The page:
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Updated: March 5, 2014 22:57 IST

Veggie prices go crashing

Staff Reporter
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Pre-summer deluge of stock ends. The glut of vegetables, customary before the summer scarcity, has led to plummeting prices. Compared to prices a month ago, current rates have fallen, drastically for some vegetables such as brinjal, cauliflower and lady’s finger. Brinjal, which cost Rs.12 per kg in local markets, and Rs.10 per kg in Rythu Bazars in February, is now available for Rs.6 to Rs.7 across Rythu Bazars. Officials say the price is in fact jacked up in Rythu Bazars, to shield farmers against the fall ing prices.

The glut of vegetables, customary before the summer scarcity, has led to plummeting prices.

Compared to prices a month ago, current rates have fallen, drastically for some vegetables such as brinjal, cauliflower and lady’s finger.

Brinjal, which cost Rs.12 per kg in local markets, and Rs.10 per kg in Rythu Bazars in February, is now available for Rs.6 to Rs.7 across Rythu Bazars.

Officials say the price is in fact jacked up in Rythu Bazars, to shield farmers against the fall ing prices.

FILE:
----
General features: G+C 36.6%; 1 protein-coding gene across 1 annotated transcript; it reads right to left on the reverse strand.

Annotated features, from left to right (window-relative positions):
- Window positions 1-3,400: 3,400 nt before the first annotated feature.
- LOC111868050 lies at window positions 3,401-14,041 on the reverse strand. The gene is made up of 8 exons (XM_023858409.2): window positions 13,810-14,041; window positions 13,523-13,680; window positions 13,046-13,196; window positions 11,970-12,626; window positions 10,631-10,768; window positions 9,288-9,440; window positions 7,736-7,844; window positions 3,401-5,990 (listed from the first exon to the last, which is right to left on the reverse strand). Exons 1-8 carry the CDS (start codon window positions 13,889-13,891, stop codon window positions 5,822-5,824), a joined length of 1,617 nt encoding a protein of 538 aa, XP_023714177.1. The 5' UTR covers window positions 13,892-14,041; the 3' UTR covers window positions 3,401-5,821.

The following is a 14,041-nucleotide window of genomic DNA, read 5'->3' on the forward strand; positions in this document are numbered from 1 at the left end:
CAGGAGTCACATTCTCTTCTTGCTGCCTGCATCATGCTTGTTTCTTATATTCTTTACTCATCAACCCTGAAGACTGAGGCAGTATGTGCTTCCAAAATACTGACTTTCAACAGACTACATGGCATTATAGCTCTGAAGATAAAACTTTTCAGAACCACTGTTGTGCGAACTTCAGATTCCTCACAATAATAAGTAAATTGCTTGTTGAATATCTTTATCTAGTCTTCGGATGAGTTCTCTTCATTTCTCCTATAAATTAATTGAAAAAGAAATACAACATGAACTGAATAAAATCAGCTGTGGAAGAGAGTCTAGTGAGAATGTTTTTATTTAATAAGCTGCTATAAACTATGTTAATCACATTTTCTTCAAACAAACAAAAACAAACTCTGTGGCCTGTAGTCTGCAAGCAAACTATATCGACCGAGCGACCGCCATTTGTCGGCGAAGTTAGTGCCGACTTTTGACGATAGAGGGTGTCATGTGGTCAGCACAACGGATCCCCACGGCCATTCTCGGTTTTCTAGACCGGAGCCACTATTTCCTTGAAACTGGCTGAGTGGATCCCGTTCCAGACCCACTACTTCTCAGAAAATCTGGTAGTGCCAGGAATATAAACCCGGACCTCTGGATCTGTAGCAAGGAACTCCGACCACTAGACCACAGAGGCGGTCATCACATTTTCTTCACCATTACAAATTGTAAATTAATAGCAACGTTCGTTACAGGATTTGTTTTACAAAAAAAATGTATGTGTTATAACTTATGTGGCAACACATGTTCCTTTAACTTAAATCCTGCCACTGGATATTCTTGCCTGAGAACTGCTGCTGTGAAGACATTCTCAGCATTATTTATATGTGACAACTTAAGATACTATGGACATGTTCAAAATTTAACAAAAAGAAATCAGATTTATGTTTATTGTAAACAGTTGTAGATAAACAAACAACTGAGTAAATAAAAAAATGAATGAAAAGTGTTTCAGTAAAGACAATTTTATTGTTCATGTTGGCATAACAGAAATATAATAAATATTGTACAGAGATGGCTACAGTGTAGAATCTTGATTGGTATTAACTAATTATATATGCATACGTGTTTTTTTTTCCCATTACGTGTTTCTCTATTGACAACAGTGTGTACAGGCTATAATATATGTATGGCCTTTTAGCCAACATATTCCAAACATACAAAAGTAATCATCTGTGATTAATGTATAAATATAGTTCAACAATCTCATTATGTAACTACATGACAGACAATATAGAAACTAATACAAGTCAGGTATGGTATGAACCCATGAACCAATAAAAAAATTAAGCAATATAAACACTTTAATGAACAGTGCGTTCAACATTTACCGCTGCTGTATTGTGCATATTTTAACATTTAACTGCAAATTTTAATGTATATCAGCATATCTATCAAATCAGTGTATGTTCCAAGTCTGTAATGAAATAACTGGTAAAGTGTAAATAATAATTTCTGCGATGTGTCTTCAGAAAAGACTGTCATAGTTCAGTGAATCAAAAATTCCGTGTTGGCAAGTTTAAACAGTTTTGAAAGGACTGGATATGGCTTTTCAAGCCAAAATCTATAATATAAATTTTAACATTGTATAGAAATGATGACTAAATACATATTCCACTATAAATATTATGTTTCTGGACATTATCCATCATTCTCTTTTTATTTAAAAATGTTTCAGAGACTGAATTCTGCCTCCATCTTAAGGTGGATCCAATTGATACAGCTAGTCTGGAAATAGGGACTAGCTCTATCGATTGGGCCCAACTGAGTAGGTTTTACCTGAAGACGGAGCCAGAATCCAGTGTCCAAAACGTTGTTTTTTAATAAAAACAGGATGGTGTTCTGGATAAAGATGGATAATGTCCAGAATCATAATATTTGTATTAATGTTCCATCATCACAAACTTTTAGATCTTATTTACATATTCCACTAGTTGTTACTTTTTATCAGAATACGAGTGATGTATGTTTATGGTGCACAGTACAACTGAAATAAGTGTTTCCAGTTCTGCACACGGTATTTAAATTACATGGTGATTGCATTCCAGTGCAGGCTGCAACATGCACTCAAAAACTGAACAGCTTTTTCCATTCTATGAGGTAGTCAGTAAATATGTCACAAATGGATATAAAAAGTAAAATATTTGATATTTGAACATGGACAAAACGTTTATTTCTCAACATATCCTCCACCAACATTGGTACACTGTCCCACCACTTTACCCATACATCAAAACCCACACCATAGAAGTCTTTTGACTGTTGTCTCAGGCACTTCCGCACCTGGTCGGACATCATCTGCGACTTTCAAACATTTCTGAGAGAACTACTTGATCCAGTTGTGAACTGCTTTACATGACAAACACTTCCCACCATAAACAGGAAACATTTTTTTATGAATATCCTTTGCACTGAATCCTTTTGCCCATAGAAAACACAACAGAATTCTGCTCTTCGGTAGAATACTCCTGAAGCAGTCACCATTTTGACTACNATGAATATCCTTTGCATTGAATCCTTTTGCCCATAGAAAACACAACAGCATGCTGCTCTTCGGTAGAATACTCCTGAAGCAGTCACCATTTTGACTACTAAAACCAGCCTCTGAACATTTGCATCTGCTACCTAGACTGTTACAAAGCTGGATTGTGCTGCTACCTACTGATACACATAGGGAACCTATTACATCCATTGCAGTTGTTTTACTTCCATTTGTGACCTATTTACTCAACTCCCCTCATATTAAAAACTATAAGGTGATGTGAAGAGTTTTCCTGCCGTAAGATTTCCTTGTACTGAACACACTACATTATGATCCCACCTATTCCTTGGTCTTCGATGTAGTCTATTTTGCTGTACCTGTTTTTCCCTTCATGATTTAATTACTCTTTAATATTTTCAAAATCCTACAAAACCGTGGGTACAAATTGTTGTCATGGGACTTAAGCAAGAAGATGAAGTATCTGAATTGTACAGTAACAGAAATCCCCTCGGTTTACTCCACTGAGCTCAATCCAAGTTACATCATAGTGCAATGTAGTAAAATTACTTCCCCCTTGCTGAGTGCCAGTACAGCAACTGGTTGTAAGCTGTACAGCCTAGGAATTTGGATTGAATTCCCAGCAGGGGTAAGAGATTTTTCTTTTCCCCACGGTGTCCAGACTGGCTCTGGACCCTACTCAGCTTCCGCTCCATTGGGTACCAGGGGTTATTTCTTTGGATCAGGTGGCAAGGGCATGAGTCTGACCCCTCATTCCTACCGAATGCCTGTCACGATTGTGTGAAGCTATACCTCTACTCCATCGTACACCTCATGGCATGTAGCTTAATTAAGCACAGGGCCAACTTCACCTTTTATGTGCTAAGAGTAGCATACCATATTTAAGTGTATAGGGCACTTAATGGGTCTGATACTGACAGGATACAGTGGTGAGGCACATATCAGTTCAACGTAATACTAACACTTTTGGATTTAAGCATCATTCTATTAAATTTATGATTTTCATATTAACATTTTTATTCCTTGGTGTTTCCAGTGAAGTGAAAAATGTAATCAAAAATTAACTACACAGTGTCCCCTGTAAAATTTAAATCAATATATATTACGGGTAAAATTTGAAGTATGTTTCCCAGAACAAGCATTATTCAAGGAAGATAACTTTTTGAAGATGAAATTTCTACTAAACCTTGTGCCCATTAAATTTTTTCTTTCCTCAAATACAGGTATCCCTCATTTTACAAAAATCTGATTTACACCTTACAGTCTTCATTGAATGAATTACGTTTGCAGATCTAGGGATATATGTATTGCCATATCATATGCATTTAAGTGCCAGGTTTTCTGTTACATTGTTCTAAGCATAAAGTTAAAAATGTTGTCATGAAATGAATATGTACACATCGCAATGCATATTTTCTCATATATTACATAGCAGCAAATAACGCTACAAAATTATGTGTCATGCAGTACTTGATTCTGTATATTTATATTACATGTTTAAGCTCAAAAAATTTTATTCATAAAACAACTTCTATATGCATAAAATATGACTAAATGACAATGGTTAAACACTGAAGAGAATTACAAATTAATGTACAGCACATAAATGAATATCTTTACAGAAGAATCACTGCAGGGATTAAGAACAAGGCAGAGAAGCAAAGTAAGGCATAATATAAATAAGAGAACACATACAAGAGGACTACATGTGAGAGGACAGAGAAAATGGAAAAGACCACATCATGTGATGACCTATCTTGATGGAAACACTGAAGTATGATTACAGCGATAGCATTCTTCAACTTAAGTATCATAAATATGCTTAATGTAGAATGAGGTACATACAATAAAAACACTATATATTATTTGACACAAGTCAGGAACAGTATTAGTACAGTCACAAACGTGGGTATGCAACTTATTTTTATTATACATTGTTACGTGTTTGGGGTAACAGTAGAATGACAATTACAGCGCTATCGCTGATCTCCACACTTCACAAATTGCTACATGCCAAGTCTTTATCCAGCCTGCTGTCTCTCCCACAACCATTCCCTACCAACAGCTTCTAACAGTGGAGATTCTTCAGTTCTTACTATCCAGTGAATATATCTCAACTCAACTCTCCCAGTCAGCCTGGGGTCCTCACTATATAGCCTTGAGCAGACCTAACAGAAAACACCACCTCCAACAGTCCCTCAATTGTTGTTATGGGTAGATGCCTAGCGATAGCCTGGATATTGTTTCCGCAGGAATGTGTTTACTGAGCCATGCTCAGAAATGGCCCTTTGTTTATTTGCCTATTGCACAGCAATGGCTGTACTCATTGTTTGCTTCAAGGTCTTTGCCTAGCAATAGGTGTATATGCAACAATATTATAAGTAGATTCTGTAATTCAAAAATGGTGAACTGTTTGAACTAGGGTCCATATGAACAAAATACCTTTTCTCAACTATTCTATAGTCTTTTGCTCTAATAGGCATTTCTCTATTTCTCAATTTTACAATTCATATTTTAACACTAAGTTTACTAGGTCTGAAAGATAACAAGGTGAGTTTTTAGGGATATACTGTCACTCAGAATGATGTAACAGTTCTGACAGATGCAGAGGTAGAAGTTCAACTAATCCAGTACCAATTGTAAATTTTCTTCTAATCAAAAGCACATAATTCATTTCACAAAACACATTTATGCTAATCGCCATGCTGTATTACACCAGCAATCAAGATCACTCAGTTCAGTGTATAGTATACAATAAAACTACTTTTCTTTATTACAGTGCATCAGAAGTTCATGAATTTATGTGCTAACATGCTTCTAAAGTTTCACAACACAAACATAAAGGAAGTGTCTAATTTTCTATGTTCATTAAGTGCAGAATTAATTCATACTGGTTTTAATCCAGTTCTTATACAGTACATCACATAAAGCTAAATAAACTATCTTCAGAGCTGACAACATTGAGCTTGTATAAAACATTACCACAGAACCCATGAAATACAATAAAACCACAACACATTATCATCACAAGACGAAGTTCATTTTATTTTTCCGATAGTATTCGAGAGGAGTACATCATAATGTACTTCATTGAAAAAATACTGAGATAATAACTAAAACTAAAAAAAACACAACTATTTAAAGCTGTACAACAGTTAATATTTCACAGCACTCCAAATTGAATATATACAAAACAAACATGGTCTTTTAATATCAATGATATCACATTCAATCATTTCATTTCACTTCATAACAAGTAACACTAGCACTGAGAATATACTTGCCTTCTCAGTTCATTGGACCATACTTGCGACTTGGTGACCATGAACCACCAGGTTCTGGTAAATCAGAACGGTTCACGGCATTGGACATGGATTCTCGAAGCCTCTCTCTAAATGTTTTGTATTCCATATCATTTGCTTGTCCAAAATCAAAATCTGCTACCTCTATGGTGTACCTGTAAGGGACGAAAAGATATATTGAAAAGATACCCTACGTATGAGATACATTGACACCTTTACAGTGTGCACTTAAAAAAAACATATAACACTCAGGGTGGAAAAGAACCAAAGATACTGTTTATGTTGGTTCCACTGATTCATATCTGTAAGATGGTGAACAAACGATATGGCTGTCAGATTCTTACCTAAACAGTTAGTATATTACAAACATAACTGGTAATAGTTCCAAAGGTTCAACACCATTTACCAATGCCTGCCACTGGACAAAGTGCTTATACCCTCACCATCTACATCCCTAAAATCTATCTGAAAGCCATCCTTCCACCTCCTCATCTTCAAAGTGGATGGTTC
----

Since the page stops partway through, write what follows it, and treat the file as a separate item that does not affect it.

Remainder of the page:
“At Bowenpally market, farmers are dumping the brinjal crop for as less as Rs.100 for a 50-kg bag. For some reason, rates at Rythu Bazars are maintained high,” said Padma, supervisor at Saroornagar Rythu Bazar.

Cauliflower on the other hand, costs Rs.8 per kg at Rythu Bazars, and is available for Rs.6 per kg at Bowenpally. Compared to its price last month, Rs.12 per kg, it is a lot cheaper now. Lady’s finger now costs about Rs.16 per kg when compared to last month’s Rs.22.

Quantities arriving at Rythu Bazars have also improved over the last month. At Saroornagar, against the last month’s arrivals of a little over 700 quintals on the same date, vegetables stock on Wednesday stood at 1,034 quintals.

“Farmers are bringing as many baskets as they can carry, even up to six quintals,” said Ms. Padma. Tomato arrivals have beaten all others, adding up 40 more quintals over last month. Brinjal too has arrived in 46 quintals, against the 35 quintals last month.

However, vegetables arriving from Bangalore such as capsicum, potato and colocasia have become dearer. Prices have been largely lower even when compared to last year’s rates. Officials attributed the green glut to generous monsoons this year.

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